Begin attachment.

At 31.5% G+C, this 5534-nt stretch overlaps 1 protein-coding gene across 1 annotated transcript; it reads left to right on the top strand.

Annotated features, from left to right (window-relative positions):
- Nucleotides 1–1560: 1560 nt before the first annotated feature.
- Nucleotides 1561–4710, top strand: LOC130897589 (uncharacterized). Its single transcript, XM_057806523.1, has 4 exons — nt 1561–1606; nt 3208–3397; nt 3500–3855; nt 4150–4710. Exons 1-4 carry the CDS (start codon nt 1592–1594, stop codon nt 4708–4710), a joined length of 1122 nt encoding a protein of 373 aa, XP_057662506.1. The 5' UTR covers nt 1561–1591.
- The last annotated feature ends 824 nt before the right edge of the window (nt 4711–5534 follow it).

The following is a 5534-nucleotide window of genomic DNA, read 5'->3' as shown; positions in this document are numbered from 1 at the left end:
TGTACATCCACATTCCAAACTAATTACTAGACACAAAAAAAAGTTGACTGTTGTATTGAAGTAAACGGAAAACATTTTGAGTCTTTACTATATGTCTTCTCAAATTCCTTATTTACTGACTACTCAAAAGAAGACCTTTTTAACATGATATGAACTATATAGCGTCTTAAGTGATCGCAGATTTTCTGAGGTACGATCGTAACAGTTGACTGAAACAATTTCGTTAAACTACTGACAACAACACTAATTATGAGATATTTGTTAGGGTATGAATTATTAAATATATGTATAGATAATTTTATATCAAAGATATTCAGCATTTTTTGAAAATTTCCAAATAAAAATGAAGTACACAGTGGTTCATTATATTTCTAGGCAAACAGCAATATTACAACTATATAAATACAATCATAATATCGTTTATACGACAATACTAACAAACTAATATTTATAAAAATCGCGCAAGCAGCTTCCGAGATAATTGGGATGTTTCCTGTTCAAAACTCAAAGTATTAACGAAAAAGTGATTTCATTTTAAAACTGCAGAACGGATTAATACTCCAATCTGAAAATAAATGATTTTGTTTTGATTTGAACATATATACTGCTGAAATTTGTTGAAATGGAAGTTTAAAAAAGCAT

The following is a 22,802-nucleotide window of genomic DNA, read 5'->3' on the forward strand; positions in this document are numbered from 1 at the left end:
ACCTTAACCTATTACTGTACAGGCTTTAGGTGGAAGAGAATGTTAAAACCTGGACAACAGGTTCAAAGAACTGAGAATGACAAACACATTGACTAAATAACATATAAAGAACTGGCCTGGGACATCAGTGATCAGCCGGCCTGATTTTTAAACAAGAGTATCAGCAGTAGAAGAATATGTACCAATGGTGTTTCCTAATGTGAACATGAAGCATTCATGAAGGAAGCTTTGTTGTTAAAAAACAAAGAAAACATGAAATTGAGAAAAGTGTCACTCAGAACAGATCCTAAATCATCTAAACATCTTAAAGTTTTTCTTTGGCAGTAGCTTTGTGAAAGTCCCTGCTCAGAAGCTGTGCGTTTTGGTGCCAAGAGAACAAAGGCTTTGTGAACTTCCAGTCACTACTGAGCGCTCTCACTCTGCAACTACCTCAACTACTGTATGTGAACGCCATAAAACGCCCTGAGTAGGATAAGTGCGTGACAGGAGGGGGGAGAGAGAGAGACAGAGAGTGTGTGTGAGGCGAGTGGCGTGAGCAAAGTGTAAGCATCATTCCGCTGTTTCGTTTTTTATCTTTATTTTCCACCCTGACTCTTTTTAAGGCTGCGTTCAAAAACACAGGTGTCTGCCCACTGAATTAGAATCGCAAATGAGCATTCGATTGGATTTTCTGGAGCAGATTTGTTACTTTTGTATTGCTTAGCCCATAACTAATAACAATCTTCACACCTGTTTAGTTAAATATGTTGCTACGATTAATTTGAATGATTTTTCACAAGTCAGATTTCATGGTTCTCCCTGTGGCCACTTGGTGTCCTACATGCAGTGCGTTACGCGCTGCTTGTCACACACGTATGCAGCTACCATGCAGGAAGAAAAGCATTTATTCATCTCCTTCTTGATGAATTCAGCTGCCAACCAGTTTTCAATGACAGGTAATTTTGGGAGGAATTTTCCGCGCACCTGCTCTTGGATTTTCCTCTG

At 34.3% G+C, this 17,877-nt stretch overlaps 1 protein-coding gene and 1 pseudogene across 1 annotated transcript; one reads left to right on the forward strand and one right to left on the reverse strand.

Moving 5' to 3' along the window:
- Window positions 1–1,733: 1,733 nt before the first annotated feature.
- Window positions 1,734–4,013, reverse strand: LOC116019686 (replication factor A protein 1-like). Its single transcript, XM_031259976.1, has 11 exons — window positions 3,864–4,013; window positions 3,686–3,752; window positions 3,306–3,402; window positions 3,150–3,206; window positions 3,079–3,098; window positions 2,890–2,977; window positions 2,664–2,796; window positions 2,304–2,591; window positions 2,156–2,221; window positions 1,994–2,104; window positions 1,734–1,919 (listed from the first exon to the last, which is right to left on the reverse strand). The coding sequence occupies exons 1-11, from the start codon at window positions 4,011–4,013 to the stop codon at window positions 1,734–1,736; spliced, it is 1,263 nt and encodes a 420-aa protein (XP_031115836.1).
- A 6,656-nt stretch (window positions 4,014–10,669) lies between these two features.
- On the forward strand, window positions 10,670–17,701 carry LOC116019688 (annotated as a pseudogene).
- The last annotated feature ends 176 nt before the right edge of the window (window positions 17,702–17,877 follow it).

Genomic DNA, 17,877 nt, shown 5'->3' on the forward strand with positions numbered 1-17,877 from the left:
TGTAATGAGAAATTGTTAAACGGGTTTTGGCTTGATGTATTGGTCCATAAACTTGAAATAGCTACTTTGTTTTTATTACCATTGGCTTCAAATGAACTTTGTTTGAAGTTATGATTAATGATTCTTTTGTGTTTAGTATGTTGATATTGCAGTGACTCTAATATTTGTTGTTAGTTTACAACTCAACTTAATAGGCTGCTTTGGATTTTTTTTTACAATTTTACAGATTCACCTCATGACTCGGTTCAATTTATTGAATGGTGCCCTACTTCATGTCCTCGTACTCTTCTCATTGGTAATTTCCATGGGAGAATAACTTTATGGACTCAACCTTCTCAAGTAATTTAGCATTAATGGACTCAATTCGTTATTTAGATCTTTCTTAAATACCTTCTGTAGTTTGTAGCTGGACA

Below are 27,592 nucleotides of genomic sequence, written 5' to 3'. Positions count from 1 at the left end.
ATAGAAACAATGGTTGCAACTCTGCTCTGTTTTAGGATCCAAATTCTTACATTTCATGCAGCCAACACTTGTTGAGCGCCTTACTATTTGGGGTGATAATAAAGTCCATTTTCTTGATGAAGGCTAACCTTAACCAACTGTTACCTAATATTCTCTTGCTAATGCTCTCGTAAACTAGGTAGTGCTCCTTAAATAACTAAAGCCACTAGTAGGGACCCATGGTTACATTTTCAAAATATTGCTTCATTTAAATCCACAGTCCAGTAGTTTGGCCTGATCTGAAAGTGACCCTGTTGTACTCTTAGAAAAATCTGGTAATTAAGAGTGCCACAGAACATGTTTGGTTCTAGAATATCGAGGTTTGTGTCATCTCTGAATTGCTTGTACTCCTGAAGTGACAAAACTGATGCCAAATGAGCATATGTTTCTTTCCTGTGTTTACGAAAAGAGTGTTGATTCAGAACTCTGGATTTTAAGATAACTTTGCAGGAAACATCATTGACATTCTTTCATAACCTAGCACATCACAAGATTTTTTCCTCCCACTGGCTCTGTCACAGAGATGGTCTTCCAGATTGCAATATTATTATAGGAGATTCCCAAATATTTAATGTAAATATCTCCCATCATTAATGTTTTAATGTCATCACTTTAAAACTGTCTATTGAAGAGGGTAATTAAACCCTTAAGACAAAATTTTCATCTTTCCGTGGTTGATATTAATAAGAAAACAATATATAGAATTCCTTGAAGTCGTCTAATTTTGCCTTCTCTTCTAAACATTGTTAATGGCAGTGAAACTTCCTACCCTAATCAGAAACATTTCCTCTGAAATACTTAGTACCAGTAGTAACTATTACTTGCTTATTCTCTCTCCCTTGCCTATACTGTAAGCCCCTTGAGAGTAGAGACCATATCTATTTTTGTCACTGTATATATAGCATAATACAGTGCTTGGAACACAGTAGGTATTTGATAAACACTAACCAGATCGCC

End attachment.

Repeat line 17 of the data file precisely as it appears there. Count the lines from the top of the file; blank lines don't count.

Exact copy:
Genomic DNA, 17,877 nt, shown 5'->3' on the forward strand with positions numbered 1-17,877 from the left: